As summer winds down, it’s time to enjoy the garden bounty
Almost as suddenly as it comes, summer begins to wind down with the “dog days” of August. These late-summer days are filled with the song of the cicadas buzzing and droning on – they almost drown out the bird songs. Vegetables are ripening and green beans, tomatoes, cucumbers, and sweet corn are ready to harvest and enjoy.
Along the field edges and roadsides now the wild chicory is in bloom. Northwest Ohio, with its natural limestone deposits, is an ideal area for chicory to grow. The bright, blue, daisy-like flowers of the chicory are the color of a clear August sky and, because it is so commonly seen along roadsides, its German name “Wegewarte” meaning “watcher of the road” is very appropriate.
Chicory, though it grows wild, is not an American native plant but came to this country centuries ago from the Mediterranean area. The plant was originally used as a food crop for animals. Different varieties of the plant were also grown and used in salads and the root of “chicory sativum” was roasted, ground, and prepared as a beverage that is very similar to coffee.
Chicory root contains a carbohydrate called inulin, which is now used commercially as a sweetener and to add fiber to foods. Inulin acts in the body by slowing down the metabolism of sugars, which makes it a beneficial addition for those with blood sugar conditions. For centuries, chicory was used medicinally as a general tonic, cleansing remedy, and skin ointment. That starry, blue blossom growing wild along our byways has quite a valuable and useful reputation.
Summer squash and zucchini are ripening now and can be prepared for enjoying in so many different ways. Sliced raw the squash can be included in salads or served with raw vegetable platters with dips. Boiled, baked or fried, these “early squash” are delicious and a nice “change of taste” for this time of year.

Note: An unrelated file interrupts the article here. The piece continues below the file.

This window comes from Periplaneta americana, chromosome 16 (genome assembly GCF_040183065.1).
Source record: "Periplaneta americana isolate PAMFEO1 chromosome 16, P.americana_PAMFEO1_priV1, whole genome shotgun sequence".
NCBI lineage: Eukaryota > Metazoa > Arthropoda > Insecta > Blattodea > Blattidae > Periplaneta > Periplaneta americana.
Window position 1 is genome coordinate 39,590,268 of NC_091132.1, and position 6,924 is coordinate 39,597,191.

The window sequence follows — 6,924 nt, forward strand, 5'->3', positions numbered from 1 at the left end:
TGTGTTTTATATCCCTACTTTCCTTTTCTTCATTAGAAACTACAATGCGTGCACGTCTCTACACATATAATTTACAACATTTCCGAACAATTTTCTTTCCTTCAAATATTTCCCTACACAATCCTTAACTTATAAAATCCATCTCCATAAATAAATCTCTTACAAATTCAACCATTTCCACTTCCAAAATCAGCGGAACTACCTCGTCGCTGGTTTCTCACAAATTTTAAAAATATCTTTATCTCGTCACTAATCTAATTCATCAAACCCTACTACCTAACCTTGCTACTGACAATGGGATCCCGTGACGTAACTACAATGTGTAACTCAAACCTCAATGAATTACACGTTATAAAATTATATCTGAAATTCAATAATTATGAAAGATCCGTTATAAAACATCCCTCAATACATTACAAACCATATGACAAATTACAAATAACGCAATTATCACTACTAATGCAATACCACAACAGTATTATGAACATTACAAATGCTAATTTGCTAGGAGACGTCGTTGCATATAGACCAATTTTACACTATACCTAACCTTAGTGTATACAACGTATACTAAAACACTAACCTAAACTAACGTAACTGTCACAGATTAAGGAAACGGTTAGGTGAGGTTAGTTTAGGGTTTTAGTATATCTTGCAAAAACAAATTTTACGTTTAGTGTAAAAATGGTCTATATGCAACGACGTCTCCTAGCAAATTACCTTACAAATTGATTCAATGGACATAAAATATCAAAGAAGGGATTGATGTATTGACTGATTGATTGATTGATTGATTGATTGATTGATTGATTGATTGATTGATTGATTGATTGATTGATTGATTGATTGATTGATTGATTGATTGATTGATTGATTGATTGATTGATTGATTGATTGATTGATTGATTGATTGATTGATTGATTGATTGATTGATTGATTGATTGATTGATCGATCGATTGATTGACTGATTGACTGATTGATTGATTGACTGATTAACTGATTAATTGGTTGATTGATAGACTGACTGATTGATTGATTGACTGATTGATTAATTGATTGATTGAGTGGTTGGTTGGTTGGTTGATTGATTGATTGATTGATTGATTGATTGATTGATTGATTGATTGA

Here are two summer squash recipes you may want to try:
Broiled savory summer squash – One medium squash will serve four; two medium will serve eight, etc.
Slice the squash in thin slices. If the skin is thin, do not peel. Arrange the slices in a greased oblong baking dish. Overlap the slices. Dot the slices with butter or margarine, sprinkle with one-quarter cup grated cheddar cheese and 3 Tbsp. grated onion. Sprinkle salt, pepper, and paprika over the top (to taste). Broil at about four inches from the broiler until the squash is golden brown and tender.
Baked zucchini casserole – Use one small zucchini and one tomato for each two people. Slice the zucchini thin and arrange in a layer in a greased casserole or baking pan. Season this layer with salt, pepper and paprika to taste. Dot with butter or margarine and sprinkle with grated onion. Slice tomato and arrange over the zucchini layer. Season this layer to taste with salt, pepper, paprika, grated onion and dot with butter or margarine.
Repeat these layers and season each until you have four layers of zucchini and four layers of tomato. On top of the last tomato layer sprinkle with grated Parmesan cheese and buttered bread crumbs. Cover and bake at 375 degrees for 20-25 minutes.
August garden tips:
Continue to deadhead annuals and perennials to keep them blooming.
Make sure that newly planted shrubs, trees and perennials receive a deep watering two to three times a week to help them establish healthy root systems before winter.
Begin to cut back on fertilizing plants and trees to give them time to harden off before the colder weather ahead.
If you have garden questions or tips for other gardeners, send them in to firstname.lastname@example.org.